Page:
Nordic mythology provided a frame reference for a number of works in Momentum. Young Norwegian artist, Marthe Thorshaug, continued her exploration into myths from works such as The Wolf Man (2003) in her The Legend of Ygg. In this film, a group of young female horse-riders use the tapetum – the reflective nature of the animals' eyes – to blind car drivers, in a modern version of the ancient Icelandic game of Chicken when riders met on narrow paths. The slightly stilted delivery of the dialogue and the fact that the ponies in question were more cute than sublime representations of equestrian power, gave the film a slight farcical undertone, which may not have been intentional. The allusions to nature and mythology were also evident in the work of Mats Adelman, whose dimly lit wooden bird sculptures created an ominous atmosphere. This effect was perpetuated by Roger Anderssons miniature wood sculptures set against the backdrop of a silent, black and white film of children digging in a graveyard. In fact, a large proportion of the works in Momentum were cast in shadow. In the darkness, sensory dislocation was enhanced by excessive sound spill from surrounding installations, which marred the impression of some of the works.
Upstairs in the Momentum Kunsthall held some of the most interesting work in the biennial. Two film projects, in particular, evoked the nature of political dimension of integration and societal change implicit in the Most Favoured Nations title. Petra Bauer and Annette Krauss' examined the Van Abbemuseum's two-year project Be(Com)ing Dutch, centring their attention on the issue of Zwarte Piet. This sooty-faced, curly-haired companion to St Nicholas has been present in Dutch pre-Christmas celebrations since the mid-nineteenth century, but recently sparked popular debate. In their investigation into the issue and its aftermath, Bauer and Krauss evoked the wider context of Dutch national identity, recent right-wing populism and racial sensitivity, which bore close resemblance to similar discussions in Norway, particularly in the run-up to the general election in September 2009. Libia Castro and Olafur Olafsson's video Lobbyists (2008) draws on the documentary television trope to examine the role of NGOs, watchdogs and policy-influencers in Brussels, but the matter-of-fact imagery is offset by the narration being performed via a reggae soundtrack. The disjuncture between the audio and the image creates an effective means of conveying a potentially dry message.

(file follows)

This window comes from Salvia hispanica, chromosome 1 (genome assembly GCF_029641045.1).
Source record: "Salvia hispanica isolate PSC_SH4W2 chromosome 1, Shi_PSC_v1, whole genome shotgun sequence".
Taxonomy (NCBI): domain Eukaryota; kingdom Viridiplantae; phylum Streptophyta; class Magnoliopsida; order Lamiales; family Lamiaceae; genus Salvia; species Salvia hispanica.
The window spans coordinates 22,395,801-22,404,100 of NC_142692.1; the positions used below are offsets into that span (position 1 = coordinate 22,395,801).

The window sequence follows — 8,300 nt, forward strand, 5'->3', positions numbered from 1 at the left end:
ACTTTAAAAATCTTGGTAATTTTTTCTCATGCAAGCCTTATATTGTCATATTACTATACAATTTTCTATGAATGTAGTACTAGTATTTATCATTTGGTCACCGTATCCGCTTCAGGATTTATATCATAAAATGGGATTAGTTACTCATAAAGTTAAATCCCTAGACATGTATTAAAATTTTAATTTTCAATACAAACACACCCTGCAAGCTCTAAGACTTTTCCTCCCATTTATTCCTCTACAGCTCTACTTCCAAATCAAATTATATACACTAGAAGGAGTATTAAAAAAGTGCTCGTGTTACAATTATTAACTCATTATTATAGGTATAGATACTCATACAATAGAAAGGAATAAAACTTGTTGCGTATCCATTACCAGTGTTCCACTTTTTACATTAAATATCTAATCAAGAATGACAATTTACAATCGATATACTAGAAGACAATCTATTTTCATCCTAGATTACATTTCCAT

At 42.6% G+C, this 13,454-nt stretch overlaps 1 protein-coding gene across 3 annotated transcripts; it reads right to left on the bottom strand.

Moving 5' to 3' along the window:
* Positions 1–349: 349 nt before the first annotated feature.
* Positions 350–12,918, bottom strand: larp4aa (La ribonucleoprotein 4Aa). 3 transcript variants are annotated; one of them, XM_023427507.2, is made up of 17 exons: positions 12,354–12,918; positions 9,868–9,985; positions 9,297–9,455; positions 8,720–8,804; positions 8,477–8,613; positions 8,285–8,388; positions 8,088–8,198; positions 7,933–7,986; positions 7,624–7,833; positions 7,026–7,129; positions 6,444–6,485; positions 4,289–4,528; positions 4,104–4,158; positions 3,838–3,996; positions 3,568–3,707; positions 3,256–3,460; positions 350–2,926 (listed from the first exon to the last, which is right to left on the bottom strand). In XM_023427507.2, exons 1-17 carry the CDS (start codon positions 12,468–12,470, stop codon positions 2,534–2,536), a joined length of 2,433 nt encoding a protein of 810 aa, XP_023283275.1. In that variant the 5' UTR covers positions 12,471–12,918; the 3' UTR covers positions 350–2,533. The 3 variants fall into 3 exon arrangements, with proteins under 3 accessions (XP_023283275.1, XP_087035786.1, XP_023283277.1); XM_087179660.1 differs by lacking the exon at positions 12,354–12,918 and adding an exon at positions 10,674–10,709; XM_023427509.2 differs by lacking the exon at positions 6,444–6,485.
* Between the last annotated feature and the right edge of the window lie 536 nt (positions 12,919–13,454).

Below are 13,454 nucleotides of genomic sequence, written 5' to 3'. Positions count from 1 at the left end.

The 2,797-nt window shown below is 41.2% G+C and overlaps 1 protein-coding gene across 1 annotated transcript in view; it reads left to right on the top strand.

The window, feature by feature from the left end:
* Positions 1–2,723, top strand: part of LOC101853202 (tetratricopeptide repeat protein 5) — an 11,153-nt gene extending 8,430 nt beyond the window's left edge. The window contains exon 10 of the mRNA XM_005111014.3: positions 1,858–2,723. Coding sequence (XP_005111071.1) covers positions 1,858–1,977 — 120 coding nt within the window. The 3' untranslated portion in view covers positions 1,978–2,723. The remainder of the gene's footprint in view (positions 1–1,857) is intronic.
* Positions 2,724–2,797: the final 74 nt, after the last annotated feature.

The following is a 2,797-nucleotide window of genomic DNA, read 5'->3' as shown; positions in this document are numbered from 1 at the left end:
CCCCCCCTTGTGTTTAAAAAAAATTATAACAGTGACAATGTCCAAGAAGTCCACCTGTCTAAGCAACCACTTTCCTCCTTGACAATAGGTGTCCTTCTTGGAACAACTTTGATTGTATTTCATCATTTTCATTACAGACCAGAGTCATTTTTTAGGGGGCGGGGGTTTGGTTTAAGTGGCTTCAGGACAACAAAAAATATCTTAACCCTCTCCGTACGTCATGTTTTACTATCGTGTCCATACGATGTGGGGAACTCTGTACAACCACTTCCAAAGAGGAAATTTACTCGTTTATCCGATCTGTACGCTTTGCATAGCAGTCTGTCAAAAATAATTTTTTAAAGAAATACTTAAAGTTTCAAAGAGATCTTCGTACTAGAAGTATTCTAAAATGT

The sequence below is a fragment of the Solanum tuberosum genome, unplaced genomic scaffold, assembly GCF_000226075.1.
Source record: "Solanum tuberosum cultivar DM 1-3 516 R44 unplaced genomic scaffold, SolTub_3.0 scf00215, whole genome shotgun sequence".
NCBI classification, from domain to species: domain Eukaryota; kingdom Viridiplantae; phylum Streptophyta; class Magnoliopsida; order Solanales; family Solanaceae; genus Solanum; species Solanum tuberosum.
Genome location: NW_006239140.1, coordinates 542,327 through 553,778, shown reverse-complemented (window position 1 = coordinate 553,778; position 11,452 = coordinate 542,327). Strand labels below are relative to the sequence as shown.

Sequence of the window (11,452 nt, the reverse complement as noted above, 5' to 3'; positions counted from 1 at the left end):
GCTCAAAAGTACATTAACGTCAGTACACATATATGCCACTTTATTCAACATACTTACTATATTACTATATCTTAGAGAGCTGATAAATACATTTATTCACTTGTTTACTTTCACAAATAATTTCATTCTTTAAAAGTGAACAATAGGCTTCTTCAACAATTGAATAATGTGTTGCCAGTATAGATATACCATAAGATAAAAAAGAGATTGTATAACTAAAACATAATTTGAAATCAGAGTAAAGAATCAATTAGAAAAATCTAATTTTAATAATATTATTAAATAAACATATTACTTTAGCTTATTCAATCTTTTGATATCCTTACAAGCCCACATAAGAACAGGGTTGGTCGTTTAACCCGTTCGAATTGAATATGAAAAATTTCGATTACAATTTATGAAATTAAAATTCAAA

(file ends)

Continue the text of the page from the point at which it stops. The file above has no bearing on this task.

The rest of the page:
One of the most memorable works in Momentum was that of young Norwegian artist Jan Freuchen, who showed his remake of John Frankenheimer's sci-fi classic Seconds from 1966 with Norwegian art scensters miming the original dialogue. In the film, the main protagonist is given a new identity as an artist following extensive plastic surgery. Props surrounded the TV monitor (bandaged heads, paintings and sculptures the 'artist' made, cinema history paraphernalia) and referred back to the action on screen, creating a visual orbit that reflected the patient's conversations with his therapist and doctor. The work invokes, viscerally and cerebrally, issues around artistic authenticity, authorship and the nature of the creative process. The idiosyncrasies of the Norwegian context slipped seamlessly into a wider transnational discourse, which presumably is the aim of any attempt 'to biennial' in a Nordic context.
Natalie Hope O'Donnell